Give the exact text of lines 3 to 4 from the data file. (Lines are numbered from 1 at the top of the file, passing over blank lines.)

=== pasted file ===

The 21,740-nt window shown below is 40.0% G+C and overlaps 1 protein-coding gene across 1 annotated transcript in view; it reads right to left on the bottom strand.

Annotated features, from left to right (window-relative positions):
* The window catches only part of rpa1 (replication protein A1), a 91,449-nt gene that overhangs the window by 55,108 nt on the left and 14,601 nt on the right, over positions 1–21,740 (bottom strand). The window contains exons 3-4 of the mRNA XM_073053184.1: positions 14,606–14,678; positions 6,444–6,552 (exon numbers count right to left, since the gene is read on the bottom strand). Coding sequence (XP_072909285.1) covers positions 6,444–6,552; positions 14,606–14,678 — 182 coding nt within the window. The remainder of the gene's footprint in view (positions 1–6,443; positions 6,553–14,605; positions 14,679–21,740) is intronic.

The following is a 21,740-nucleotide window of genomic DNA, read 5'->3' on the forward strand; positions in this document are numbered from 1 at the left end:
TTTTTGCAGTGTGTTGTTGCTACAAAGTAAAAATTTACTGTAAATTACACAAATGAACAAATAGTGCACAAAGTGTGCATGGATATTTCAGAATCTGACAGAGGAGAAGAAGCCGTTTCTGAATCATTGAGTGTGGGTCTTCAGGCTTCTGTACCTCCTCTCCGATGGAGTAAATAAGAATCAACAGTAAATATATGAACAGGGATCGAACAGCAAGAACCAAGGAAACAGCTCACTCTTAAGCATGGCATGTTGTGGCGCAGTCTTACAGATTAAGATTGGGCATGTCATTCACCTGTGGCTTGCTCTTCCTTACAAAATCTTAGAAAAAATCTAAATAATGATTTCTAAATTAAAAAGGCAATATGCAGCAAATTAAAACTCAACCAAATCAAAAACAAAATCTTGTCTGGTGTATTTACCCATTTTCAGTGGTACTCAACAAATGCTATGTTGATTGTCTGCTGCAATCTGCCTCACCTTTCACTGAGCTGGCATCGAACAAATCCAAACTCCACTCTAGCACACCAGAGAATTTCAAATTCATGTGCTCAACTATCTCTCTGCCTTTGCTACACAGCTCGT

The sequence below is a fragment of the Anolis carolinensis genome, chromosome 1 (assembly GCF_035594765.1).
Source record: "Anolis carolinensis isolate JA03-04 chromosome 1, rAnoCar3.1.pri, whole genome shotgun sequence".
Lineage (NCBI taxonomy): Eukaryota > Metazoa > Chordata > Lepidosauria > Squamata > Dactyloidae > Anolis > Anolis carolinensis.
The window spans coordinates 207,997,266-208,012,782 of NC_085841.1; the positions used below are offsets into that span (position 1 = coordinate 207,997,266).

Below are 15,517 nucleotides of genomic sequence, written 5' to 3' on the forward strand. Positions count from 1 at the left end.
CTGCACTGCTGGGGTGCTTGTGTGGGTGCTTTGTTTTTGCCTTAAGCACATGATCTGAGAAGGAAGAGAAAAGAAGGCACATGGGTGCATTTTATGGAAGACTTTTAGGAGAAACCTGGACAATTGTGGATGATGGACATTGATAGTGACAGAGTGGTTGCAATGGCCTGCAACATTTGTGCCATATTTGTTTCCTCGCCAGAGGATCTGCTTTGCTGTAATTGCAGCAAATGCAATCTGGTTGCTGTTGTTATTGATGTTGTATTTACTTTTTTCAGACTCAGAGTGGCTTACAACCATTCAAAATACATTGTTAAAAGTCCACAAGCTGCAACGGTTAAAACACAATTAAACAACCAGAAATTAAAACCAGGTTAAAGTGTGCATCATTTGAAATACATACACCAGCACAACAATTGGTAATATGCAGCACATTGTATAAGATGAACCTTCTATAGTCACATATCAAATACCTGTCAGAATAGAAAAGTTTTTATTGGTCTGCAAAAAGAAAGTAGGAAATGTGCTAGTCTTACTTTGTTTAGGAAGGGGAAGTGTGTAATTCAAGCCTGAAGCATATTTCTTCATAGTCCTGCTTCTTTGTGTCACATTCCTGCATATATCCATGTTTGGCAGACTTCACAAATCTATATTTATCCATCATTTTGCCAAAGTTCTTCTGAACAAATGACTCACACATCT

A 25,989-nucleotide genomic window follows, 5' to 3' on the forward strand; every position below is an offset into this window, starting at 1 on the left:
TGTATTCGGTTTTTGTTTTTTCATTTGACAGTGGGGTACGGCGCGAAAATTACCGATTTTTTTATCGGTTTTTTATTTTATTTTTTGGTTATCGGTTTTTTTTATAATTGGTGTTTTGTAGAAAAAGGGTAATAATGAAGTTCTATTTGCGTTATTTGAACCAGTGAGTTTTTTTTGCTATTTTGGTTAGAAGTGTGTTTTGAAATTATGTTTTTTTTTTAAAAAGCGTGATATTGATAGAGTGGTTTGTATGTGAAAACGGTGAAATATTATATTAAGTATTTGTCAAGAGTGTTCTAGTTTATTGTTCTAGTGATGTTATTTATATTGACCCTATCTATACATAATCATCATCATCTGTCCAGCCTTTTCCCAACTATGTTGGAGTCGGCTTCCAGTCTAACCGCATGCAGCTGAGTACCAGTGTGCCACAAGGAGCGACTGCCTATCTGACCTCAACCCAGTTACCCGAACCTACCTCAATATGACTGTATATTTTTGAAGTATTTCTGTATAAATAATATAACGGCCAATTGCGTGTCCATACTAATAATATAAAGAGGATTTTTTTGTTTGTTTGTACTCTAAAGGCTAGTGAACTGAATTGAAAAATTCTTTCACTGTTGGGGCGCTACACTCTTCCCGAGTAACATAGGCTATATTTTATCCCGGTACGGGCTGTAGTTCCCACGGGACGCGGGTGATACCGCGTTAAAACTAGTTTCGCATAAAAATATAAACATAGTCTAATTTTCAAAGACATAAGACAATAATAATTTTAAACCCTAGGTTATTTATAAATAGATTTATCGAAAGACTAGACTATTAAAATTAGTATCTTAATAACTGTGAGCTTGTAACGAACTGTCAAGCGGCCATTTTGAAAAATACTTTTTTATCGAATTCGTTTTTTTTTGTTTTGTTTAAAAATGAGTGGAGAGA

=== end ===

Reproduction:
* The window catches only part of rpa1 (replication protein A1), a 91,449-nt gene that overhangs the window by 55,108 nt on the left and 14,601 nt on the right, over positions 1–21,740 (bottom strand). The window contains exons 3-4 of the mRNA XM_073053184.1: positions 14,606–14,678; positions 6,444–6,552 (exon numbers count right to left, since the gene is read on the bottom strand). Coding sequence (XP_072909285.1) covers positions 6,444–6,552; positions 14,606–14,678 — 182 coding nt within the window. The remainder of the gene's footprint in view (positions 1–6,443; positions 6,553–14,605; positions 14,679–21,740) is intronic.

The following is a 21,740-nucleotide window of genomic DNA, read 5'->3' on the forward strand; positions in this document are numbered from 1 at the left end: